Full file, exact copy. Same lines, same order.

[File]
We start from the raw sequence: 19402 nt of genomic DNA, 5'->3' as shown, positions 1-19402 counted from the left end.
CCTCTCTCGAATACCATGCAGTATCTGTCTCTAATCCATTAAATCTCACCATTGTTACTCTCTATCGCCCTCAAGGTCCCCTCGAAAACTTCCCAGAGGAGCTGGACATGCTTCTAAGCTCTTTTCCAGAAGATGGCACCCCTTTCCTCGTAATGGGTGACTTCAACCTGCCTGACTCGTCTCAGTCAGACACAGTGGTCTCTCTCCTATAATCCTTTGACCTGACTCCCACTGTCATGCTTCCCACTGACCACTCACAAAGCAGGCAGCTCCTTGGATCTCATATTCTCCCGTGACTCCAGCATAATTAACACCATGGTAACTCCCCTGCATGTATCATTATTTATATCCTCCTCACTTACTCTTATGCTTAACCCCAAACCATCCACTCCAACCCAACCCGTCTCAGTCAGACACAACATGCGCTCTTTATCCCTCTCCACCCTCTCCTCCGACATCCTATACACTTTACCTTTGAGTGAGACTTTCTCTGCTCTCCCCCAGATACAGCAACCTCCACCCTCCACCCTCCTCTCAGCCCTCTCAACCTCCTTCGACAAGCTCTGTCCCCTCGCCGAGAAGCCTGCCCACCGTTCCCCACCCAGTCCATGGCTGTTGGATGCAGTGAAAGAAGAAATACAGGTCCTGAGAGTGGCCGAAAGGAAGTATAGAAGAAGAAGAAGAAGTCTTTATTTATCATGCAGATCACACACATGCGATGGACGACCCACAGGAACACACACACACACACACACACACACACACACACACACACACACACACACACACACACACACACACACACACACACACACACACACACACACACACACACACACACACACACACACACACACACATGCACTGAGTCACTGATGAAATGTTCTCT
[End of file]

We start from the raw sequence: 19402 nt of genomic DNA, 5'->3' as shown, positions 1-19402 counted from the left end.
CCTCTCTCGAATACCATGCAGTATCTGTCTCTAATCCATTAAATCTCACCATTGTTACTCTCTATCGCCCTCAAGGTCCCCTCGAAAACTTCCCAGAGGAGCTGGACATGCTTCTAAGCTCTTTTCCAGAAGATGGCACCCCTTTCCTCGTAATGGGTGACTTCAACCTGCCTGACTCGTCTCAGTCAGACACAGTGGTCTCTCTCCTATAATCCTTTGACCTGACTCCCACTGTCATGCTTCCCACTGACCACTCACAAAGCAGGCAGCTCCTTGGATCTCATATTCTCCCGTGACTCCAGCATAATTAACACCATGGTAACTCCCCTGCATGTATCATTATTTATATCCTCCTCACTTACTCTTATGCTTAACCCCAAACCATCCACTCCAACCCAACCCGTCTCAGTCAGACACAACATGCGCTCTTTATCCCTCTCCACCCTCTCCTCCGACATCCTATACACTTTACCTTTGAGTGAGACTTTCTCTGCTCTCCCCCAGATACAGCAACCTCCACCCTCCACCCTCCTCTCAGCCCTCTCAACCTCCTTCGACAAGCTCTGTCCCCTCGCCGAGAAGCCTGCCCACCGTTCCCCACCCAGTCCATGGCTGTTGGATGCAGTGAAAGAAGAAATACAGGTCCTGAGAGTGGCCGAAAGGAAGTATAGAAGAAGAAGAAGAAGTCTTTATTTATCATGCAGATCACACACATGCGATGGACGACCCACAGGAACACACACACACACACACACACACACACACACACACACACACACACACACACACACACACACACACACACACACACACACACACACACACACACACACACACACACACACACACACACACACACATGCACTGAGTCACTGATGAAATGTTCTCT